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From Vadim Gritsenko <>
Subject Re: svn commit: r562199 - in /cocoon/trunk/core/cocoon-sitemap/cocoon-sitemap-impl: pom.xml src/changes/changes.xml src/main/java/org/apache/cocoon/components/treeprocessor/sitemap/
Date Mon, 06 Aug 2007 02:46:44 GMT
Grzegorz Kossakowski wrote:
> Vadim Gritsenko pisze:
>> The problem is - was - two fold. First, BlockCallHttpServletResponse 
>> did not had a default status code. So when block call is complete and 
>> chosen servlet did not set any status code - which it can do - 
>> BlockCallHttpServletResponse was returning 0 instead of 200. Revision 
>> r562802 fixes this.
> I think that Cocoon should *always* set status code

Not entirely true. It is perfectly fine for servlet application to not set any 
status code at all. Container will assume 200 and move one. And final HTTP 
response always will have some status set.

But since Cocoon here plays a role of container, it should perform container's 
functions - namely, BlockCallHttpServletResponse should now have a default code 
of 200, *not* 0 - to handle scenario above.

> and not assume that 
> default one is 200. However, I can understand that it would be harder to 
> fix.

Nothing's to fix anymore, see explanation above :)

>> Second problem is in ServletSource - it was tripping over 0 status 
>> code returned by BlockCallHttpServletResponse. It assumes that if 
>> status is not 200, it should be 304 - how naive :)
>>   if (servletConnection.getResponseCode() != HttpServletResponse.SC_OK) {
>>     //most probably, servlet returned 304 (not modified) and we need 
>> to perform second request to get data
> Oh, and it was me who invented this "clever" code, yes? :)

Sorry, I have no idea who wrote it.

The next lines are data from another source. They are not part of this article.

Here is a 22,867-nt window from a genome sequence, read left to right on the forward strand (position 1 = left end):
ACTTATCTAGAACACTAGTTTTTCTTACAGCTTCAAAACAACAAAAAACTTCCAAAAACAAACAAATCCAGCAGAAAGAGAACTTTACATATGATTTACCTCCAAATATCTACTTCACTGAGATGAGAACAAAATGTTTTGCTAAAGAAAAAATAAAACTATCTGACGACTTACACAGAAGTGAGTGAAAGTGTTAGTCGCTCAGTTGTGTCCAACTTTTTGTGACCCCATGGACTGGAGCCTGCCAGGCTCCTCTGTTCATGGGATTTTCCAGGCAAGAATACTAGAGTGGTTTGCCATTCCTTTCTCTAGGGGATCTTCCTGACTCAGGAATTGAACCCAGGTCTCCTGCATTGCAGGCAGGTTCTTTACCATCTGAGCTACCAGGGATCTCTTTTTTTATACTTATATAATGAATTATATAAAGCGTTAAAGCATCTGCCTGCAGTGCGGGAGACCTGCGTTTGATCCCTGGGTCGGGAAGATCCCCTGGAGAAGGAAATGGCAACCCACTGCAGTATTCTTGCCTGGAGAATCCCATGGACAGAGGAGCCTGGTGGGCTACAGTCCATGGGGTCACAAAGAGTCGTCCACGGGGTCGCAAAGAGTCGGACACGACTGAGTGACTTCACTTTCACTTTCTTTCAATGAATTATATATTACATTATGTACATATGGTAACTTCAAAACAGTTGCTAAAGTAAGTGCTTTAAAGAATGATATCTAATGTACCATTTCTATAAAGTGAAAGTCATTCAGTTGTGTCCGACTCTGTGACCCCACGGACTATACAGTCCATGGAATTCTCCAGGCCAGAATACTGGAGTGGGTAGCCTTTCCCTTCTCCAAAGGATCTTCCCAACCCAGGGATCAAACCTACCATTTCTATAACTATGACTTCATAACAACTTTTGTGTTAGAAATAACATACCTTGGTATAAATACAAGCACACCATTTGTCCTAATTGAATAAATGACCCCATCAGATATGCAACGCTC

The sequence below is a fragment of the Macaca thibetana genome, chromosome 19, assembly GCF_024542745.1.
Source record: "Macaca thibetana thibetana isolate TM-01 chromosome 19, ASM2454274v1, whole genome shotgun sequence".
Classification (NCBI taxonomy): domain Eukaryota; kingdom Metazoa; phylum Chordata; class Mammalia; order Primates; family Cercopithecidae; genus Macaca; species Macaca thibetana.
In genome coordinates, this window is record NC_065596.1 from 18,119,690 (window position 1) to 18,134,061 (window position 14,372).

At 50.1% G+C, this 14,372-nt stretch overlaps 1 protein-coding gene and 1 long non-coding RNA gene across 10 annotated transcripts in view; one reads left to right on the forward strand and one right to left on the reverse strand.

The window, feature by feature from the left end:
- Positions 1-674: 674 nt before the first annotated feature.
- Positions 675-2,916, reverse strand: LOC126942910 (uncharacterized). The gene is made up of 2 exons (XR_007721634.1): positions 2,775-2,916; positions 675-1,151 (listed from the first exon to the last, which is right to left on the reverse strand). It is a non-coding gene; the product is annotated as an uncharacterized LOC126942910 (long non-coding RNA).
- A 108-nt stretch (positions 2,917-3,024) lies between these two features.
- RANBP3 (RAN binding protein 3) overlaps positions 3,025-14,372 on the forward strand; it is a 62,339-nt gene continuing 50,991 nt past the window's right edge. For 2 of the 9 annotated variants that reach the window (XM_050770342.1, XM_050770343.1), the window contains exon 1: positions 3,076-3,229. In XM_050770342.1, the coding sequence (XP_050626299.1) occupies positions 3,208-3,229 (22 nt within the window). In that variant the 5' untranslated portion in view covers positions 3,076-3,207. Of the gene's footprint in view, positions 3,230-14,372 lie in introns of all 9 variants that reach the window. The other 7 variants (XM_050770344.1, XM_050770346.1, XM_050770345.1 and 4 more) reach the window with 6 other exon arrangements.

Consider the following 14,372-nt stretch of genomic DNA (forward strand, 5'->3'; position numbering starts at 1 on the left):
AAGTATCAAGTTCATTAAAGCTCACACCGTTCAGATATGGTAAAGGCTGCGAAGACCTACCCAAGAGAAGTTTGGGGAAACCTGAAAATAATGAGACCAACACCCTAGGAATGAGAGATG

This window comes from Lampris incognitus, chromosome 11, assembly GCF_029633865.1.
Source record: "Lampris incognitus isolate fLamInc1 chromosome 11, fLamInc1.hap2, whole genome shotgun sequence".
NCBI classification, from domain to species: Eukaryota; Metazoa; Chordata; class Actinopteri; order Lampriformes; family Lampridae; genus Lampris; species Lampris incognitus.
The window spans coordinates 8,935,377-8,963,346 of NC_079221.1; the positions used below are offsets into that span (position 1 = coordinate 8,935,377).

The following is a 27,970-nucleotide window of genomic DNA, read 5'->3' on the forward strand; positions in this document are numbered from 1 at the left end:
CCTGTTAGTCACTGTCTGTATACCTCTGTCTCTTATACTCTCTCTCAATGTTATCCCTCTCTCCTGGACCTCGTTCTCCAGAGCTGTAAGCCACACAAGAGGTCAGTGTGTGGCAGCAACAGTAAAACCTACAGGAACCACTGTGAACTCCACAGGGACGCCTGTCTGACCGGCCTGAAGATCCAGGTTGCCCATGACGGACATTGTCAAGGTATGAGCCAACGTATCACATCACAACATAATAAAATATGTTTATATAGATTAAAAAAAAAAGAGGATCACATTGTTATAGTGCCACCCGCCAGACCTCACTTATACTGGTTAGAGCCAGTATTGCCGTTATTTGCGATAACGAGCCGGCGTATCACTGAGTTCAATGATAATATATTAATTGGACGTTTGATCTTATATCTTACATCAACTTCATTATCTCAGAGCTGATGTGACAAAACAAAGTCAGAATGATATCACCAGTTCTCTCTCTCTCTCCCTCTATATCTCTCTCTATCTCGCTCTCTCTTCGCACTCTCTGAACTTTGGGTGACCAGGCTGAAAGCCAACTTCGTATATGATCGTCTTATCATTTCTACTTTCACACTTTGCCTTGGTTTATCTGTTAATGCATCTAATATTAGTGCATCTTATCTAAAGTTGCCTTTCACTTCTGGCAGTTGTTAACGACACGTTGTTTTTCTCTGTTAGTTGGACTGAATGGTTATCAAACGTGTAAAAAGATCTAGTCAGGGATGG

>> Oh, and there is a third problem - I added a FIXME in revision r562800 
>> - it loses original request body once it decides it was a redirect.
> You are of course right! Thanks for spotting this issue. What strikes me 
> is word "redirect". What do you mean by redirect in this case?

Sorry, above "redirect" should read "not modified". BTW, are you setting 
If-Modified-Since request header anywhere? ...... Yes I see that you do.

> I was going to fix COCOON-2096 so could also have a look at this. 
> However, I'm already busy so if want to fix them both (they are rather 
> related, so it makes sense to fix both at once) just let me know so we 
> do not duplicate the effort.

Honestly, I got no idea what this code does :) So I'm not sure what I should be 
fixing :) Having said that... *If* I get another chunk of time... I might look 
into it...

>> Actually I don't think we can allow it to perform POST second time at 
>> all. Just imagine it was somebody's credit card to be charged $999 - 
>> it won't be good at all [1] :)
>> [1] Yes in such cases operation should be idempotent - in perfect 
>> world, that is...
> It was a design decision to assume that POST in this cases will be 
> idempotent. Moreover, this second request would be sent only if HTTP 
> HEAD returned 304, or at least, it was what the code supposed to do. If 
> you don't want this behaviour because you think it's unsafe just throw 
> whole caching away by choosing noncaching pipeline.

My first reaction was - "it's dangerous". I'd have to look deeper into it to say 
if it's really not as dangerous as my first thought :)

> Oh, and I can hardly imagine someone implementing charging somebody's 
> credit card and caching at the same time... :-)

Caching would be handy if your clientèle is a bunch of lemmings ;-)


> [1]

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